Where there is no jurisdiction or power to issue the warrant in the person issuing it, as in this case, the writ is not voidable but void, affording no protection to the person executing it. Boyd v. United States, 116 U.S. 627; as to who can issue writs see §§ 555, 558, 991, Rev. Stat.; Benedict's Admiralty, p. 231; Hawkins' Pl. C., Bk. 2, c. 13, § 21; 1 Hale Pl. C. 577, 1st ed., 1680, 287, and see also Starr v. United States, 153 U.S. 617; State v. Vaughan, Harper (So. Car.), 313; Davis v. Sanders, 40 S.C. 507; Confiscation Cases, 20 Wall. 93, 111; Leas v. McVitty, 132 F. 511; Paper Co. v. Rock River Co., 19 F. 252; Gardner v. Lane, 14 N.C. 53; Covell v. Heyman, 111 U.S. 176; The Resolute, 168 U.S. 437; Bank v. Mixter, 124 U.S. 721; The Berkeley, 58 F. 920, 923; Erskine v. Hohnbach, 11 Wall. 616; Stutsman Co. v. Wallace, 142 U.S. 309; Railroad Co. v. Kenney, 19 Fed. Cas. 484; Jacob v. Measines, 79 Mass. 74; Dynes v. Hoover, 20 How. 80. The warrant must be from the proper officer, Troup, §§ 756-762; Meechun, §§ 6090 et seq.; Cooley on Torts, 2d ed., §§ 538, 546. For other cases which held that a warrant such as the one involved in this case is void and affords no protection, see Wimbish v. Wofford, 33 Tex. 109[ 33 Tex. 109]. And see 81 Ill. 34, 39; Greenleaf v. Munford, 19 Abb. Pr. 469, 476; Anderson v. Jouett, 14 La. Ann. 614; Hickman v. Larkey, 6 Gratt. 210. And as to cases where the warrant was lawful on its face, see 79 Mass. 75, and 67 Mass. 45. In fact the warrant was a mere nullity. See 2 N.Y. 473.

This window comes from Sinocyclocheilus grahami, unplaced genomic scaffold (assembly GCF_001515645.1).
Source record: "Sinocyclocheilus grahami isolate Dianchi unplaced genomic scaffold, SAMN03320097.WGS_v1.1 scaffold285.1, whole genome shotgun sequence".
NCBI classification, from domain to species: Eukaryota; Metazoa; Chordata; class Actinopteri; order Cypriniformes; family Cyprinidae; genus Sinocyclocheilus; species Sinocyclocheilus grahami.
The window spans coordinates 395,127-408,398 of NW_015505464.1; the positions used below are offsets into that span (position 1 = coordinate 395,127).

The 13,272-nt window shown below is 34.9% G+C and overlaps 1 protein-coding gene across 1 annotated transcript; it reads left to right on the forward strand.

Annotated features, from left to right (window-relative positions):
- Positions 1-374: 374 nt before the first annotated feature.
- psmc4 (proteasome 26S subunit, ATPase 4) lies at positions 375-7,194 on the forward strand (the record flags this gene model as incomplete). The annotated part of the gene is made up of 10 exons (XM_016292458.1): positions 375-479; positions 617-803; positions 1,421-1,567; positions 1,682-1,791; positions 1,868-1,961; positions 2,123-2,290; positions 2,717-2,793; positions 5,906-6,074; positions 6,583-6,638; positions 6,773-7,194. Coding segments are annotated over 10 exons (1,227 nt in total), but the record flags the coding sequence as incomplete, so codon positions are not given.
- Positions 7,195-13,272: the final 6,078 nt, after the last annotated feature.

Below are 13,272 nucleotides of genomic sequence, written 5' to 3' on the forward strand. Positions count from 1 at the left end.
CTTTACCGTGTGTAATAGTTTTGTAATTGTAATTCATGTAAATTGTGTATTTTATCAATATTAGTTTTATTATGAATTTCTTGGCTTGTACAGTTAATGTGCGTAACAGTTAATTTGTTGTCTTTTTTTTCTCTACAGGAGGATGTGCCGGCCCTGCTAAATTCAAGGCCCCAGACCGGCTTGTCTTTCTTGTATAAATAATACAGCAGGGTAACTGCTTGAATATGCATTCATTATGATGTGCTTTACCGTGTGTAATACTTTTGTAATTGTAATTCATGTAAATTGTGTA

The writ could not have been amended under § 954, Rev. Stat., and see Brown v. Pond, 5 F. 31; United States v. Rose, 14 F. 681; United States v. Riley, 88 F. 480; Semmes v. United States, 91 U.S. 25.

Even if the process was amendable as to signature it was void in rem as the court had no jurisdiction and that appears independently of the decree in the suit in which the writ was issued. The J.R. Rumbell, 148 U.S. 11; The Corsair, 145 U.S. 335, 348; Cutler v. Rae, 7 How. 729; Vandewater v. Mills, 19 How. 82; The Schooner Freeman, 18 How. 188; The Lady Franklin, 8 Wall. 325, 329; The Keokuk, 9 Wall. 517; The William Fletcher, 8 Benedict, 537; In re Cooper, 143 U.S. 473; The Moses Taylor, 4 Wall. 427.

The action is maintainable against the collector as a joint trespasser and because the owner was entitled to possession as against the marshal. Wilson v. Haley Co., 153 U.S. 39; Van Brunt v. Schenck, 11 Johns. 377; Woodruff v. Halsey, 8 Pick. 335; Martindale v. Booth, 3 B. A. 498; Barrett v. Warren, 3 Hill, 348.

The collector is liable if only participating in the detention. Gonsonland v. Rosomano, 176 F. 486; Pomeroy's Remedies, § 281, 307-10.

This was an action at law in the Circuit Court for the District of South Carolina, by a citizen of Pennsylvania against a citizen of South Carolina, as collector of the port of Charleston, to recover damages for the alleged unlawful detention, from November 16 to December 5, 1895, of the American steamship Laurada, of which the plaintiff was the owner.